A prorogation, the Court concluded, would be unlawful if it has the effect of frustrating or preventing Parliament’s functions as legislator and supervisor of the executive. In such situations the Court will intervene if the effect is sufficiently serious to justify such an exceptional course (para 50). To borrow from J.A.G. Griffith, this formula “is sufficiently imprecise to enable judges to jump with the cat in any direction they choose”. (J.A.G.Griffith, The Politics of the Judiciary, (London: Fontana, 1997) 341.) There is ample flexibility within this test for the Court to come down on the opposite side of the line should a Remain Prime Minister ever use a similar prorogation to effect re-entry into the EU in the face of a Leave Parliament.
Finally, the Court denied that prorogation is a “proceeding in Parliament” such as to remove the Court’s jurisdiction:
“It is not a decision of either House of Parliament. Quite the contrary: it is something which is imposed upon them from outside”. (para 68)
The Court conveniently ignores what is learnt by rote by every first-year law student: that Parliament consists of the House of Commons and the House of Lords and the Queen. The two Houses alone do not constitute Parliament in the legal sense: the Queen is a constituent part of Parliament too. She is not remotely an outsider. Parliament consists of all three institutions. Proceedings between them, of which prorogations are undoubtedly one, are no business of the courts.
The Court quashed the prorogation and called on the Speaker and Lord Speaker immediately to enable each House to meet as soon as possible “to decide upon a way forward”. With these words the Court lets the cat out of the bag. In normal times the two Houses never “decide a way forward”. Our system is parliamentary government not government-by-Parliament. It is governments which determine ways forward and Parliaments which keep those governments accountable. The Court’s strange phraseology makes perfect sense however in the context of Brexit whereby it is for backbench MPs and peers “to decide a way forward” in terms of preventing the country from leaving the European Union at all costs.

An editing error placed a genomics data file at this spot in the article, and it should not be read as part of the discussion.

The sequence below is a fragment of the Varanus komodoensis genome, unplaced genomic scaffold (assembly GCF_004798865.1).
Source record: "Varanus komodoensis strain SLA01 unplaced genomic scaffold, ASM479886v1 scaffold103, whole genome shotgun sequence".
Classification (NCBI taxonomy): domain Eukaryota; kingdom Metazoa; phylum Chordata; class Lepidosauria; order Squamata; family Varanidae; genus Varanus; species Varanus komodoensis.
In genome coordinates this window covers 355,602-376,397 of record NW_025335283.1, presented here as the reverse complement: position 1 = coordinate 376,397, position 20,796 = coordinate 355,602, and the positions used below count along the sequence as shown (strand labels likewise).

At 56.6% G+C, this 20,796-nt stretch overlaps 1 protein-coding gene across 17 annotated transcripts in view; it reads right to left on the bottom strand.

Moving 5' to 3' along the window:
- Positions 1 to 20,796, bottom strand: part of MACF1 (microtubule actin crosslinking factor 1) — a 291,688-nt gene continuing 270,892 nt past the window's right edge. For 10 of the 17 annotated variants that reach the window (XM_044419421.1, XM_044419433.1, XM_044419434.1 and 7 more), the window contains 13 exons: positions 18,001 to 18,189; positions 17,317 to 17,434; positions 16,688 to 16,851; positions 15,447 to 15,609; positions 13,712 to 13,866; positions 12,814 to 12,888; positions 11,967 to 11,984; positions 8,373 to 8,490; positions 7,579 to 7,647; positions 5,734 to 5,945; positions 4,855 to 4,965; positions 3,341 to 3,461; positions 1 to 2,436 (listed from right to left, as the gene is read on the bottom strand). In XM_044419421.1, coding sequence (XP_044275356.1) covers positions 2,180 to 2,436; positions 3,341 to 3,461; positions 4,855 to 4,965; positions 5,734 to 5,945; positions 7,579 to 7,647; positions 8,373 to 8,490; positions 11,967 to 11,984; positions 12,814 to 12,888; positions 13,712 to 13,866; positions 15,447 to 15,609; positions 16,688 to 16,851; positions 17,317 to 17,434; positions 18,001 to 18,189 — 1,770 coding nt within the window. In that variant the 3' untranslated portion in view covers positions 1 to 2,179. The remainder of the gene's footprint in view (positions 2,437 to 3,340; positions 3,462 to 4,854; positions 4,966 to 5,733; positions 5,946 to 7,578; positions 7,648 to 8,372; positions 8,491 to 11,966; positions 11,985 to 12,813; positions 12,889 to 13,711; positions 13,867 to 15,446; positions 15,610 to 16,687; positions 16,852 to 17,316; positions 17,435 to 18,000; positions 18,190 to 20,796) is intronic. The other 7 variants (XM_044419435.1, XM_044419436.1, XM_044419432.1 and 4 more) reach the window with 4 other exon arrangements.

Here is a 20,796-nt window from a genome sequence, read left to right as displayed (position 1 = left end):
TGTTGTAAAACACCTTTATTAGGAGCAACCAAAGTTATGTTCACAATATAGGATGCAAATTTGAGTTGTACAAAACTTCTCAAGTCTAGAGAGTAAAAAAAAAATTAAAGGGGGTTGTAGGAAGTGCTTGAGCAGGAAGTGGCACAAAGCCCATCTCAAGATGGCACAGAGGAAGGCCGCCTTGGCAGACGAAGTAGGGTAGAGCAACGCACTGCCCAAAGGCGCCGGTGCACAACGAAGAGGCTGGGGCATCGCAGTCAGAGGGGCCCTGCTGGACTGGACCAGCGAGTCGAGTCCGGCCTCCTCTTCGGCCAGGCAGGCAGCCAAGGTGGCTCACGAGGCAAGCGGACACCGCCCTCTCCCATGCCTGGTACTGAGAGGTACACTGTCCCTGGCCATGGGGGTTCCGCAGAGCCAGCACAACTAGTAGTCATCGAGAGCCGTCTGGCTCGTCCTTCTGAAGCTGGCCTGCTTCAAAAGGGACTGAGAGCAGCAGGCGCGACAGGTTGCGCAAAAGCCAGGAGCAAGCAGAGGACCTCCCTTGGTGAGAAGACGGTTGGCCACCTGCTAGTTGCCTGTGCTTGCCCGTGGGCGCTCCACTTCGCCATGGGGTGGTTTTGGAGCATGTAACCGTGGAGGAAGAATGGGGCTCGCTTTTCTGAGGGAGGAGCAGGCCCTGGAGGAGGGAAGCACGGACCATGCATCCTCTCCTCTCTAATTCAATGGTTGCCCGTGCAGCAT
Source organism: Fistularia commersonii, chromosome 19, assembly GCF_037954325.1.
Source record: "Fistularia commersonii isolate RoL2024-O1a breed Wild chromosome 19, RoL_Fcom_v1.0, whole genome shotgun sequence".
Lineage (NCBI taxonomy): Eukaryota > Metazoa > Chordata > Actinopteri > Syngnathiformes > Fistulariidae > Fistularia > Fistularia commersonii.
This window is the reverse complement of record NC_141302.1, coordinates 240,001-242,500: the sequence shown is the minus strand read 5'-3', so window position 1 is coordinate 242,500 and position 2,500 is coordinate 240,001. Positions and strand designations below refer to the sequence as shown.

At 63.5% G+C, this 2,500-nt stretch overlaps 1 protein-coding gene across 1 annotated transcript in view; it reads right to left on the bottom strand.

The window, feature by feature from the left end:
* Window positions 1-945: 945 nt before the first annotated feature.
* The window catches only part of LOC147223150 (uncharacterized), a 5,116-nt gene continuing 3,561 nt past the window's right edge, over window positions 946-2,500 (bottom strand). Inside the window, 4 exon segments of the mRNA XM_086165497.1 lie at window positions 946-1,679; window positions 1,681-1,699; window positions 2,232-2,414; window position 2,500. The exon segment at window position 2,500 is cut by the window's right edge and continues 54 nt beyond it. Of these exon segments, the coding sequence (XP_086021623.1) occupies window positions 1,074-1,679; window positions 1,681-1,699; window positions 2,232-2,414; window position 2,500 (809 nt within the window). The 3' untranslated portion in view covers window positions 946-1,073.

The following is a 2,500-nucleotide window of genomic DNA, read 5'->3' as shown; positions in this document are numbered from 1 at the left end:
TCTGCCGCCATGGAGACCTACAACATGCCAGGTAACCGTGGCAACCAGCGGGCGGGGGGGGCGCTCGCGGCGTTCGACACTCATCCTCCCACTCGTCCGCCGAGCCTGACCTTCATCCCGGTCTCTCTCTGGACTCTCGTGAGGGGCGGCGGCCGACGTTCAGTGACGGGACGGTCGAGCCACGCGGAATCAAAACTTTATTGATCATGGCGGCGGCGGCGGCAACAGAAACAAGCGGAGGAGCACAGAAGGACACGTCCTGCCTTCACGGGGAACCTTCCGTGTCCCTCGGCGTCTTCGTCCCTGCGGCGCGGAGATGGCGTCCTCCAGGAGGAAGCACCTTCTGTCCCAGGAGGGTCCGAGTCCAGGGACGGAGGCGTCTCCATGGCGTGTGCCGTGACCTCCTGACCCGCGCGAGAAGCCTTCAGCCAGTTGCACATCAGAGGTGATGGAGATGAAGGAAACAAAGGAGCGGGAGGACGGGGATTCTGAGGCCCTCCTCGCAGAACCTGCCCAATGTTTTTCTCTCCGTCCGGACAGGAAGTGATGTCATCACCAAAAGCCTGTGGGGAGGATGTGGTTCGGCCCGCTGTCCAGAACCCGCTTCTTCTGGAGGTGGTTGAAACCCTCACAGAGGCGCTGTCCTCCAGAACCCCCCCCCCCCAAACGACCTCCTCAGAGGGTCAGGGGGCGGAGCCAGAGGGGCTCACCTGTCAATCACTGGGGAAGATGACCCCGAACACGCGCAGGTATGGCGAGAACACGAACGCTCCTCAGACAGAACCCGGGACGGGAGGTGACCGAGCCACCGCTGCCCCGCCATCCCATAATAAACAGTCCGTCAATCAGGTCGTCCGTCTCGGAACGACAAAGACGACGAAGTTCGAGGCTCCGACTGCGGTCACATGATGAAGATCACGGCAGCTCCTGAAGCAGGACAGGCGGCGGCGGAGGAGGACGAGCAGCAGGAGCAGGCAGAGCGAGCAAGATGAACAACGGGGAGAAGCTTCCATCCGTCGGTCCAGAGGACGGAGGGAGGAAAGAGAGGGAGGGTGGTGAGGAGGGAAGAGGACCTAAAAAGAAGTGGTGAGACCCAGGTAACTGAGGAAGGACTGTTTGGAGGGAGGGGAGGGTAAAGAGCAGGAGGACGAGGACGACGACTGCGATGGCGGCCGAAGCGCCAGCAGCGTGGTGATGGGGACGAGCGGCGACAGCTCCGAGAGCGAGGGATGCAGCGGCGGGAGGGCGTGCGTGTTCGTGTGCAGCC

The stolen constitution
There is much to be said for the comment that if the Supreme Court does not want to be called the enemy of the people then it should stop behaving like one. The use of judicial power to try to thwart the biggest vote in British history represents an outrageous intrusion into politics by eleven individuals none of whom we can vote out. It merits a strong response. As Griffith observed, judges cannot be politically neutral because they are called upon to make political choices which are sometimes presented to them, and often presented by them, as determinations of where the public interest lies. (Griffith, The Politics of the Judiciary, 336).The only solution, insofar as there is one at all, is to remove completely from the judges’ ambit the most intensely political decision-making. Quite apart from the judicial disempowerment represented by Brexit, measures such as repeal of the Human Rights Act 1998, withdrawal from the European Convention on Human Rights and rejection of all supranational arrangements which create or increase judicial power, now deserve far more serious consideration. We need to move towards a constitution in which power is exercised by those whom the people can remove. In its efforts to frustrate the will of the electorate the Supreme Court has taken the constitution away from the people: the people now need to find representatives who will legislate to take the constitution away from the Court.
Danny Nicol is Professor of Public Law at the University of Westminster. This article first appeared on the website of the UK Constitutional Law Association https://ukconstitutionallaw.org/2019/09/25/danny-nicol-supreme-court-against-the-people/